Also, I support webmentions, and let’s not forget about those plain old WordPress replies. I hope these updates will get the discussion back where it should belong, right below after each post.

2018.01.22.

I’m giving Twitter another shot. I’ve scrolled through my timeline and unfollowed a bunch of accounts that doesn’t interests me anymore. I miss discovering small things that doesn’t reach me via RSS, like new iOS app betas, interesting links etc. But I’m also trying to be more aware when I’m using the service. Here are my rules:

  • Posts, links and statuses will be still posted to Decoding then cross posted to Twitter via Micro.blog. I don’t want to change that since I like to own my content and I can also write longer stuff here than 280 characters. Also there are people who follow this blog via RSS.
  • I’ll reply and interact with people on Twitter as I did before — I don’t care that much about where threads and comments are made anyway.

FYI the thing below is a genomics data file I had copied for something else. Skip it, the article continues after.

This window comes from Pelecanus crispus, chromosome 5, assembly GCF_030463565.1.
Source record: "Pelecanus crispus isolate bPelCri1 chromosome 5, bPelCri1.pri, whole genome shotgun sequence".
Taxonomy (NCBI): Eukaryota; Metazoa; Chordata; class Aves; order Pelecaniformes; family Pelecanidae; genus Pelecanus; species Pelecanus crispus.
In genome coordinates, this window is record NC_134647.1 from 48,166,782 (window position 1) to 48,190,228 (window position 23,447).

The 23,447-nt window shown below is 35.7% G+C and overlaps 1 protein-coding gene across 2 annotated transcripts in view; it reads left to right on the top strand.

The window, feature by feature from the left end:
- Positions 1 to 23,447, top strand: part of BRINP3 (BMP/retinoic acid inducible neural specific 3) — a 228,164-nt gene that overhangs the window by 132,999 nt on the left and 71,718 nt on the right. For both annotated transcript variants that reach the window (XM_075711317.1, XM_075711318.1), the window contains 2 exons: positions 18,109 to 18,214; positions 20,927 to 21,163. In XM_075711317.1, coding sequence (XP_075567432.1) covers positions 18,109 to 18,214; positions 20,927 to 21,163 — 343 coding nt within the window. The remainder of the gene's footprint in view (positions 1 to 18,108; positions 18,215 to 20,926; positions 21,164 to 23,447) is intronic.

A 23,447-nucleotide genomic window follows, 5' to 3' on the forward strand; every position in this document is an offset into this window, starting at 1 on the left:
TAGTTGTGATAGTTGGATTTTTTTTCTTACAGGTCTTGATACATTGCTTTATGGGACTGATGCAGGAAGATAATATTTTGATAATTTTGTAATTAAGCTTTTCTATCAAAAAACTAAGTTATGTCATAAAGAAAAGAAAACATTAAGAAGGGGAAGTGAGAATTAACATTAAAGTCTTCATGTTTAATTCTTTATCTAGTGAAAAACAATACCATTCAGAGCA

• I’m keeping Tweetbot on my iPhone and my iPad, but I’ll avoid using the official Twitter app. I don’t care about polls and ads, the timeline usability of that app is a piece of crap anyway.

So, I hope these rules will make Twitter fun again.

2018.01.06.

The Weekly Review is the hardest to implement from GTD, but it’s the most important routine to get myself familiar with. Here’s why:

  • I have a basic anchor once a week, when I became mindful with my commitments and that gives me a relief so I can trust in my system. Nothing slips.